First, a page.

Here's today’s MediaWireWorld roundup of journalism news from outside the U.S. Send tips to Kristen Hare:

1. British reporter with phone threatened with terrorism arrest: Alex Evans, a reporter with the Sheffield Star in the United Kingdom, had to erase video footage he filmed of a protest and was told he could be arrested thanks to anti-terrorism laws, Helen Pidd reported Tuesday in The Guardian.

Evans claims he was ordered to erase footage he’d recorded on his phone because he did not have permission to film on private property inside Sheffield station. When he initially resisted the request and continued to film, he says he was told he could be arrested under terror laws.

2. Journalists in Afghanistan propose a code of conduct: On Tuesday, journalists and major news organizations signed a "Code of Good Conduct," according to Reporters Without Borders.

The code’s 11 articles call for ethical coverage of events without inciting hatred, especially during news broadcasts. The code urges journalists to be professional while moderating debates and interviews, and recommends not interviewing those who encourage hatred towards religious and ethnic communities. It also urges journalists to do serious investigative reporting, to inform the public about any irregularities or fraud, and to press the authorities and election officials for explanations.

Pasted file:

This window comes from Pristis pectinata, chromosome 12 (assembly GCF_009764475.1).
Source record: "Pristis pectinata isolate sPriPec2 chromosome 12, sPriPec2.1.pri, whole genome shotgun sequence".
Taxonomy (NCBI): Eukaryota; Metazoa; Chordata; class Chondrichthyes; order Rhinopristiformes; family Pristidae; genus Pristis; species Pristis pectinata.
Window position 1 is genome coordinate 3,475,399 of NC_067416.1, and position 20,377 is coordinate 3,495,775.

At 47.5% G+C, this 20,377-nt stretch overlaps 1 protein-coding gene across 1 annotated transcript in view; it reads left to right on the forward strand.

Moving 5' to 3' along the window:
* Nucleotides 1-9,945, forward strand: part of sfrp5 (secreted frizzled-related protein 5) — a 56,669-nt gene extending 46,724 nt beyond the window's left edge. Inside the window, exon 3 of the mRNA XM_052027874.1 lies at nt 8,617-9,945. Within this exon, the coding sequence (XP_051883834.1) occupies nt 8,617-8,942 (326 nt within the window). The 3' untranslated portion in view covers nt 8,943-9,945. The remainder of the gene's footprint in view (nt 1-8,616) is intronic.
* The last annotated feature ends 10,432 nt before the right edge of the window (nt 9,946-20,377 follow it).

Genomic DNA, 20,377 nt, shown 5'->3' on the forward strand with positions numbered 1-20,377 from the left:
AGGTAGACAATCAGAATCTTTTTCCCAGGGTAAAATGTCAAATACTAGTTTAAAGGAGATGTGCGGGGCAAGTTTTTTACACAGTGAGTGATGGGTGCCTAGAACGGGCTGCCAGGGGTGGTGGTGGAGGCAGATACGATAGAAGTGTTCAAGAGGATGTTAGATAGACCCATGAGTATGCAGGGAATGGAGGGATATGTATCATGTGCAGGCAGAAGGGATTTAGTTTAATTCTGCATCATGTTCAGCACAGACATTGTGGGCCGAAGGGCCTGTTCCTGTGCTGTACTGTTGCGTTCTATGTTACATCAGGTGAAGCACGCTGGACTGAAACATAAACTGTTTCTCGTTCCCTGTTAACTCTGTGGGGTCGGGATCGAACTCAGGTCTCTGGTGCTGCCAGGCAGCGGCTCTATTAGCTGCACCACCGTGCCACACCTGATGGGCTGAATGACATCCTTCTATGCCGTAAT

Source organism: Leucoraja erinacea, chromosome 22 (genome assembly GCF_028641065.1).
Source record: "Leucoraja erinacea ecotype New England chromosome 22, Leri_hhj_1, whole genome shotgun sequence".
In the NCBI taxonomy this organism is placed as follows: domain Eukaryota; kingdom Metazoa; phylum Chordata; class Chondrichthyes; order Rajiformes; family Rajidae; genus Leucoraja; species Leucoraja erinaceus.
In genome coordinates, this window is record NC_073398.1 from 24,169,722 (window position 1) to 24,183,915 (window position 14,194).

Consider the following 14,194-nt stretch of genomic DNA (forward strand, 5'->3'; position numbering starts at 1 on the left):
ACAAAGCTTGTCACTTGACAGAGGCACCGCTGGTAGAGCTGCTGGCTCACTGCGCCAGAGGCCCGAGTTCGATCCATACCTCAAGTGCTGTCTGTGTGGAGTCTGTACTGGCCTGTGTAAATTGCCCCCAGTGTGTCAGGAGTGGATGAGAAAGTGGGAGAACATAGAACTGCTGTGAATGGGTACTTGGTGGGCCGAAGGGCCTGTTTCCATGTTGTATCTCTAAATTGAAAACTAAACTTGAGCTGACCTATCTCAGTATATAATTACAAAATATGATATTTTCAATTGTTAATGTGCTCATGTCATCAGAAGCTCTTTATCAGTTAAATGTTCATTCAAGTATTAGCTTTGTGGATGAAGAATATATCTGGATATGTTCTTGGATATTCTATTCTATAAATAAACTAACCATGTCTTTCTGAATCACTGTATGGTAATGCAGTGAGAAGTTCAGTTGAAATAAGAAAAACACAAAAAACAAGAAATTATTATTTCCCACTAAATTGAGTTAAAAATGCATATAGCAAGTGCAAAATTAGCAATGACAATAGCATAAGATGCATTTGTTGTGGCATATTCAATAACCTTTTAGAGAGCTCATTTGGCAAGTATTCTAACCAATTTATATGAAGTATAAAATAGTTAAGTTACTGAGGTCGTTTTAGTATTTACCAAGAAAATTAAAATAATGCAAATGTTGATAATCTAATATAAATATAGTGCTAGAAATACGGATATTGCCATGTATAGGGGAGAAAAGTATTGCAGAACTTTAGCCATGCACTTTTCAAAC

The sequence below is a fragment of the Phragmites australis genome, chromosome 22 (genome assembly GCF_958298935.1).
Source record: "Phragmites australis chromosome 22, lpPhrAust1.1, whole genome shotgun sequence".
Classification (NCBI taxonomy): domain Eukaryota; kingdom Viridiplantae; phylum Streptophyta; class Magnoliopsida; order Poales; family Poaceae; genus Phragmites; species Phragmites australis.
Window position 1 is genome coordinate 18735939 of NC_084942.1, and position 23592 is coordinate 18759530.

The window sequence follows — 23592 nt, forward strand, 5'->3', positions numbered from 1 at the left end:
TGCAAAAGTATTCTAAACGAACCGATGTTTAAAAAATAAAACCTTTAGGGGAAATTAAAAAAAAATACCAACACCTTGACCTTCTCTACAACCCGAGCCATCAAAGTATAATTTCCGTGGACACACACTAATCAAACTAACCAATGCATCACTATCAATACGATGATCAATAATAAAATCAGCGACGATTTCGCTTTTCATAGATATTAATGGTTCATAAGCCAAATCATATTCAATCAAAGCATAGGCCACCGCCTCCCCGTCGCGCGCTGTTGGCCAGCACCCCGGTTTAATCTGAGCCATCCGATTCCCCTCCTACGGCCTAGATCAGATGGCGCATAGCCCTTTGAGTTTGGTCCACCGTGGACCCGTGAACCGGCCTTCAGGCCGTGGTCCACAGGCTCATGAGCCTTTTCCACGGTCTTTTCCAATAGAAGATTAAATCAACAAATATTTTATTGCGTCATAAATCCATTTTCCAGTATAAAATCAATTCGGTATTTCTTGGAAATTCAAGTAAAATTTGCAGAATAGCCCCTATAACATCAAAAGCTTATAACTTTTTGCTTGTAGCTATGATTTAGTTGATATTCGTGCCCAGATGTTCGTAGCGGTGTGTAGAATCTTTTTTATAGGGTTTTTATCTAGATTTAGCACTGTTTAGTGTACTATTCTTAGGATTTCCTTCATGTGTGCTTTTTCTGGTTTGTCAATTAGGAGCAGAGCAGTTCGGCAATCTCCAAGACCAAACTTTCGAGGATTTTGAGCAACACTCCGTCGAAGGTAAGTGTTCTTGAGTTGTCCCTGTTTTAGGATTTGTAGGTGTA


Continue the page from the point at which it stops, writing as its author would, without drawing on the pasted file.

3. Journalists to follow in the Middle East: Ellyn Angelotti's recap of her trip to the Al-Jazeera Forum lead Poynter's homepage today, and it offers some real perspective on the very different pressures journalists face in the Middle East. Angelotti also offers a list of journalists to follow in the region.

4. Threats to journalists: On Saturday, Somali journalist Yusuf Keynan was killed when a bomb under the seat of his car exploded, according to a report Monday from Reporters Without Borders.

5. Even if it's not about soccer...: ...It's still about soccer. Here's the front page from Apple Daily - Taiwan edition, from Taipei, Taiwan, courtesy Newseum.